Sanctus Real has provided the soundtrack for a generation of church-goers. Forming 20 years ago, their 2002 version of U2’s “Beautiful Day” catapulted the Ohio garage band into the limelight.
“We were just guys [who] were learning how to play music, learning how to play guitar, [who] really wanted to find a way to plug in our love for music, and share faith through music,” says lead guitarist Chris Rohman.
The core lineup of Matt Hammitt (Lead vocals), Mark Graalam (Drums), and Rohman have kept the band going strong over the course of a career spanning eight No. 1 singles on Christian radio, a Dove Award, and two GRAMMY nominations. Current members Jake Rye (Bass guitar) and Seth Huff (Keys/Guitar) round out the five-piece, and on the back of the band’s seventh studio album The Dream, further success seemed inevitable.
Therefore, Sanctus fans were shocked when it was announced mid-year that frontman Hammitt would be leaving the band in December. In a statement, Hammitt opened up about the calling God had now placed on his life.
“I’ve always struggled to reconcile my life on the road away from Sarah and the kids, but after all these years I’m now confident that my calling is to be at home more, consistently making God and family my ultimate priority,” Hammitt wrote. “My primary gifting as a communicator is simply sharing my life and heart with people, and they’re going to get the best of that.”
Wrapping up this chapter of Sanctus Real with a Farewell To A Friend Tour, Rohman says the transition is akin to living “in two different worlds”: “Matt and I started the band when we were 16, so it is surreal.
“I think it is an amazing opportunity that we have for us to take what God has given us already as Sanctus Real, and to just give it back to Him, and say, ‘I am humbled to think that You would even allow us to go out there with this renewed sense of passion.'”
At the same time, we are looking ahead at what comes next for the band … It’s all sorts of emotions all at once. At the heart of it, I am just really grateful for the opportunity to be playing shows on a tour like this and that people care enough to come out and honor this ministry that God has given us.”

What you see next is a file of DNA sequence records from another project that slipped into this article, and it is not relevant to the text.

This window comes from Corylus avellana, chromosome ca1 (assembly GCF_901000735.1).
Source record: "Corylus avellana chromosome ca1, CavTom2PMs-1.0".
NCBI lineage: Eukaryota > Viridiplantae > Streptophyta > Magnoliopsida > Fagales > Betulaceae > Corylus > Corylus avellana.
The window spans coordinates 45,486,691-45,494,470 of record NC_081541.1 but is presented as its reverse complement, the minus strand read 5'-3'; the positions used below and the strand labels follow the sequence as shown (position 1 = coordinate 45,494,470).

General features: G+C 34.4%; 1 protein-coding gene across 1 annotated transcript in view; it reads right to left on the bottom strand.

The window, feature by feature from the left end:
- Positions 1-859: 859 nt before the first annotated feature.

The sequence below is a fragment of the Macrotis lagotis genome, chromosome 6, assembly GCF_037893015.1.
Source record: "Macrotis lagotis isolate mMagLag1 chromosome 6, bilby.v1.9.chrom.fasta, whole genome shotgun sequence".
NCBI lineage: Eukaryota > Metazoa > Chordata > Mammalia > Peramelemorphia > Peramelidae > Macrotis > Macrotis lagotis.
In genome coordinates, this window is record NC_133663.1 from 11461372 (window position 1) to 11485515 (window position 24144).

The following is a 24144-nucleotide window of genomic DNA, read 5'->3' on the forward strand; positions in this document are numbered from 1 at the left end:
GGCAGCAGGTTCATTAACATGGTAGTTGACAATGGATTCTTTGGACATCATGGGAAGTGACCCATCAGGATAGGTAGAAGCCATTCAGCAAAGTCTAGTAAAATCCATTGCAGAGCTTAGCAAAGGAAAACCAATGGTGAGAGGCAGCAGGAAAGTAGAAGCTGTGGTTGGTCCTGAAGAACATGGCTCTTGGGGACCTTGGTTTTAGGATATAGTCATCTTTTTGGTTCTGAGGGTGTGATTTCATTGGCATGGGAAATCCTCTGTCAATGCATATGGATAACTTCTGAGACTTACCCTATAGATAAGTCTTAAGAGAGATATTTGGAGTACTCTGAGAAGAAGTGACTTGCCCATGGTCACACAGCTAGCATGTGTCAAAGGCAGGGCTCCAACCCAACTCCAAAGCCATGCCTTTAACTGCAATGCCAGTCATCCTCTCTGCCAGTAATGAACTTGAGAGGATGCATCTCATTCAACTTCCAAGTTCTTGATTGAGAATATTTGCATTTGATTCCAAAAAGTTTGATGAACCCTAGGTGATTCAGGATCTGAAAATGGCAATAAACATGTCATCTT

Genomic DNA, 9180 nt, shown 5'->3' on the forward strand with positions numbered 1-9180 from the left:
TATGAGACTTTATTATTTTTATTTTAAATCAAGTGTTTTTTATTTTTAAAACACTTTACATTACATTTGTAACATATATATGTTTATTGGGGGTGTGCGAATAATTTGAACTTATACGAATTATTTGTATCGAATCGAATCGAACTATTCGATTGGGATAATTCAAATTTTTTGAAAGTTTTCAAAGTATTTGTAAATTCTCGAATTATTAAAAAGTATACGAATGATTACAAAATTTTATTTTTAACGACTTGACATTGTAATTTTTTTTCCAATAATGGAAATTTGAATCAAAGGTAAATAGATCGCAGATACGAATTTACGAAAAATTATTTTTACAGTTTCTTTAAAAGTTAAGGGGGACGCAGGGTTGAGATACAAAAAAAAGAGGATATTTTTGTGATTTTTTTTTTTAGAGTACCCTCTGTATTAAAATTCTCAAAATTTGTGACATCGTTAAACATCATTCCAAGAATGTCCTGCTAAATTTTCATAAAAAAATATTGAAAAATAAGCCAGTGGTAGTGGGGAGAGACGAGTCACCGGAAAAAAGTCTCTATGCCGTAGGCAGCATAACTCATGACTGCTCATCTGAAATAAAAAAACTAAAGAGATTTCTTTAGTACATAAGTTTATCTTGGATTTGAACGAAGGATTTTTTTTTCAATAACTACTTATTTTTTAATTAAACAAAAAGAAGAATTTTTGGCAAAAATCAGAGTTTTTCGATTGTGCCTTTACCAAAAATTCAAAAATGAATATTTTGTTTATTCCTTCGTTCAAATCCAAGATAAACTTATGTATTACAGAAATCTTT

While news about his departure only went public in July, Hammitt shared his decision with the tight-knit group last December.
“The whole story started to unfold on a tour that we were on for Christmas last year, in December,” Rohman says. “That was when Matt really felt he should share with us the restlessness he was battling with being away from home.”
Rohman says the balance between family and touring has always been a challenge for the group, particularly for the lead singer, whose son Bowen was born with a heart defect. This led Hammitt and his wife to form the non-profit, Whole Hearts Foundation.
“When he first told us, it completely made sense,” Rohman explains. “It was not a shock to us. It was something that we have seen for a while. At that point it was not really a matter of us freaking out or trying to immediately get to a place where we could figure out how to go on, or if we would go on.
“There were really no decisions that could be made, or that we felt should be made in that moment – for months honestly,” Rohman continues. “It was January, February, March of this year, just really praying, letting things cool off and accepting the fact that this could be it. It might be over for good.”
Offering up the future of the Grammy-nominated band to God, Rohman and the group feel like they are about to start a new chapter of their ministry.
“I honestly feel that this is such a full-stopper moment, where I am reliving so much of that from my youth,” Rohman says. “I was 16, and I am 35 now, and I feel like I have this crazy opportunity to re-dream this whole thing up again. I think it is an amazing opportunity that we have for us to take what God has given us already as Sanctus Real, and to just give it back to Him, and say, ‘I am humbled to think that You would even allow us to go out there with this renewed sense of passion.'”
Sending out their friend with the gusto of the tour and the release of a Greatest Hits album, they recorded one final track with Hammitt called “Longer Than a Lifetime.”
Explains Rohman, “We tried to write a handful of songs that could sum up this journey that we have been on, and I think this one really struck a chord, because at the heart of it, it’s just telling the eternal story, that in heaven there are no goodbyes.
“That is where our faith is. We have faith in Christ, and that He is making all things new, and … we now live eternally with Him. There are no goodbyes, and I think we can relate that to where we are at here on earth, and in this little band that we have.”
So what lies ahead for Sanctus Real? While many details remain unknown, even for Rohman and the group, they have already started recording new material.
“[God has bought] somebody to us [who] we really feel a strong bond with already creatively … we are hoping to make that public in the months to come,” Rohman says.
Despite the huge success of a band that began as a group of teens in Toledo, Ohio, at their core, the members of Sanctus Real know what truly matters in life: family, their relationship with God and their commitment to Him.
“I think I am getting to the point where I realize it does not matter how popular you might be to the public, or ‘success’ is not what we are striving for,” Rohman says. “I think it is important for me to go out, be a voice that can be relevant to our culture and just be real to people.
“It is where we started, that is why we put [it in] the name. Thinking back to how far we have already gone, I really hope that it can continue, and that people all over the world will continue to hear our hearts through our music.”
Sanctus Real’s Greatest Hits album is available now.